The Renaissance of Lucile


Kyrila Scully

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Apr 15, 2001
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Well, if they do, please be kind and send us some very nice (large) photographs of each one, if they allow you to. I know when I toured the exhibit of Princess Diana's gowns and couture, we were not allowed to use flash photography because they said the flash would damage the fabric. I guess they forgot how many papparazzis flashed their cameras at her while she was wearing them!
 
Jul 9, 2000
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>>we were not allowed to use flash photography because they said the flash would damage the fabric.<<

Over time, it will. Leave something exposed to even normal daylight over a long enough period of time and you can see the damage being done.
 

Inger Sheil

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Feb 9, 1999
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This has just bumped the Vionnet and Schiaparelli books a rung each down the hierarchy of "books I must buy"!
 
Mar 20, 2007
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The long-anticipated Lucile Ltd, co-written by Valerie Mendes and Amy de la Haye, appeared on shelves (here in London, at any rate) at the end of June. It is a truly fascinating and beautiful book which does much to place Lady Duff Gordon's achievements in the field of fashion in their proper historical context - and about time, too!

For English readers, a full review can be found on page 99 of this week's issue of Country Life magazine.
 

Kyrila Scully

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I've been advised by Amazon that my copy has been shipped. I've been waiting months for this book, and I hope I will not be disappointed. I'm hoping it contains copious amounts of fashion illustrations.
 
Mar 20, 2007
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Rest assured, Kyrila - it does! Many (if not most) of which are from the V&A Lucile archive and have never been published before. You will not be disappointed.
 
Mar 20, 2000
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Hi, Martin and Kyrila,

The book is indeed gorgeous and the authors are to be congratulated for a commendable exploration of Lucile's career. Visually it is certainly a feast. It's technically not a biography but is infinitely better —— a complete study of the Lucile oeuvre and illustrated, as Martin said, almost completely with images from the V&A's Lucile Archive. This originally was Lucy Duff Gordon's own collection, preserved after her death by her late grandson, Anthony, Earl of Halsbury and donated to the V&A back in the 1960s (but until now uncatalogued).

It really is touching to see this work come to fruition as it was something Lord Halsbury was very keen to see completed; alas that was not to be, but his daughters are very pleased, and both participated in promoting the book, one attending the lecture pre-launch, the other the launch party.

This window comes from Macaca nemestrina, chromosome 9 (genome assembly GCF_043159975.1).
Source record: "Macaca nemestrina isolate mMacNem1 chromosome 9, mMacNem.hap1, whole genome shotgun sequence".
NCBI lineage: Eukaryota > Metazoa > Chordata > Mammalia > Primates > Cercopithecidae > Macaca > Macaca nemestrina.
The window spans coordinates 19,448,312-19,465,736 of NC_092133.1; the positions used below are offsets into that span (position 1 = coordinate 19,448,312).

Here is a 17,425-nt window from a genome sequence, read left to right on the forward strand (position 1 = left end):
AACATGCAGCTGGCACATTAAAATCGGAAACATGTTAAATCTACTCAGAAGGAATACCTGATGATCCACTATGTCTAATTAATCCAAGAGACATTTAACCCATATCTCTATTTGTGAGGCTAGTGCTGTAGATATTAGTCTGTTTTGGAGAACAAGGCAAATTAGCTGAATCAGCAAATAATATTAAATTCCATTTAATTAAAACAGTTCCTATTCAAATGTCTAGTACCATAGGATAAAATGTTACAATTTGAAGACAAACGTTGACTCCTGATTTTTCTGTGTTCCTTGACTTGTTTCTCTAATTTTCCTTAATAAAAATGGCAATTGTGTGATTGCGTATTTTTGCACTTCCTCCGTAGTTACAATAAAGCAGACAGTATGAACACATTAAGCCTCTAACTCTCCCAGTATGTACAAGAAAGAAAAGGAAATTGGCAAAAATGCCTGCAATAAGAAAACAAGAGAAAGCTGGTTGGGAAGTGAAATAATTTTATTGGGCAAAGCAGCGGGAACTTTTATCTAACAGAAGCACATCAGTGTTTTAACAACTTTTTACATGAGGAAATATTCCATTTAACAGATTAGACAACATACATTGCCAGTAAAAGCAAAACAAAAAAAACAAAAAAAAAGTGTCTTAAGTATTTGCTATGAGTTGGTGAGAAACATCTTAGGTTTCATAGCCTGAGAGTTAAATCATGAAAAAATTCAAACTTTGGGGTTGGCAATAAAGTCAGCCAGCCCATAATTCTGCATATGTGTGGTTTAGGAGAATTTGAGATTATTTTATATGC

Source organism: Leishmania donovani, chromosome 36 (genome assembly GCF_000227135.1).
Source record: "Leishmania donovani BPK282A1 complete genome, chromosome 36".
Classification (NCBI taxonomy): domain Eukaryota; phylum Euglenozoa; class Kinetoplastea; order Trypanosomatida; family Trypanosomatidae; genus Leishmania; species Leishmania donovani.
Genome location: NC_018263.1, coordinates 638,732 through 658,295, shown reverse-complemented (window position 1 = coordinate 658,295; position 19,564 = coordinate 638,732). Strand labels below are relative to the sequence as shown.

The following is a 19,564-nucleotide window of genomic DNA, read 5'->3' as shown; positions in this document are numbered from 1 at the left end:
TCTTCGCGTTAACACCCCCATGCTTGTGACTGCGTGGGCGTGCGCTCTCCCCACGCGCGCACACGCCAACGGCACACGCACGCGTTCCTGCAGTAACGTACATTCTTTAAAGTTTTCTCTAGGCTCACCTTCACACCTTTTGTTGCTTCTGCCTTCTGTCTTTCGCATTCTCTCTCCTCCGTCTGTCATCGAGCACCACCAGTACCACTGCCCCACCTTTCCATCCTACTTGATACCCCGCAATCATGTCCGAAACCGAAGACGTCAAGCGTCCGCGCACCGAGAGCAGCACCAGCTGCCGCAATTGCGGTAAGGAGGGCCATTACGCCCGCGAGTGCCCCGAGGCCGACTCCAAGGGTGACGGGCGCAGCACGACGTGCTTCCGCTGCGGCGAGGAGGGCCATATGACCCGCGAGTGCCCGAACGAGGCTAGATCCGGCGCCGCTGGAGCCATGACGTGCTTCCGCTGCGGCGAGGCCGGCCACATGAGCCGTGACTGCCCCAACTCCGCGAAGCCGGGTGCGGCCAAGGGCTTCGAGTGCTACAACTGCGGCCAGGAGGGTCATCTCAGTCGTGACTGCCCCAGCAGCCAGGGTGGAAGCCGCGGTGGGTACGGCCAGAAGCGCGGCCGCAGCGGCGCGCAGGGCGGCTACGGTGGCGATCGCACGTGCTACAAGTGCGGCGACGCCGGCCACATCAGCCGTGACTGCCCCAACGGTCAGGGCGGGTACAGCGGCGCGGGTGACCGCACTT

For purely Titanic fans, there is little about the sinking. This book is a treatment of Lucile as a designer and "pop" figure of her time —— and what a treatment! Thorough and unabashed. I recommend it to all lovers of Edwardian era history, not just to fashion buffs as the scope is broad enough to fascinate those interested in the period's performing arts and general culture.

I would also recommend another new release that examines Lucile's influence on fashion via the Broadway stage (i.e., the Ziegfeld Follies, etc). This is Marlis Schweitzer's "When Broadway was the Runway: Theatre, Fashion and American Culture." It was published in May and features several rare archival photos of Lucile designs and one of herself, also not generally seen. And the cover art is a lovely portrait of Follies star Ina Claire in a Lucile gown!

Randy
 
Jun 8, 2002
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Hello all...

I have enjoyed following this thread.

Randy, your very well written review of a book whose subject you are uniquely qualified to comment on makes this reader want to get the book. Thank you for your many contributions to our knowledge of Lucy, Lady Cosmo Duff Gordon, among many others.

Thanks also to Martin who contributes greatly on a variety of subjects here, mainly the personalities involved in this story. I look forward to your posts, Martin.

Warm regards all 'round.
Doug Willingham
 
May 27, 2007
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Howdy Everyone,

I've enjoyed this thread as well and I'm not really that into fashion that much!

Yes that was a great review Randy.

quote:

I would also recommend another new release that examines Lucile's influence on fashion via the Broadway stage (i.e., the Ziegfeld Follies, etc). This is Marlis Schweitzer's "When Broadway was the Runway: Theatre, Fashion and American Culture."

I think I saw this last Wednesday at Barnes & Nobles! I though about getting it but got a new book "Roman Passions: A History Of Pleasure in Imperial Rome" instead by Ray Laurence! I'll probably kick myself later on for not getting "When Broadway was the Runway: Theatre, Fashion and American Culture."! But perhaps I can get the new Lucile Book and then I'll feel better!
happy.gif
 

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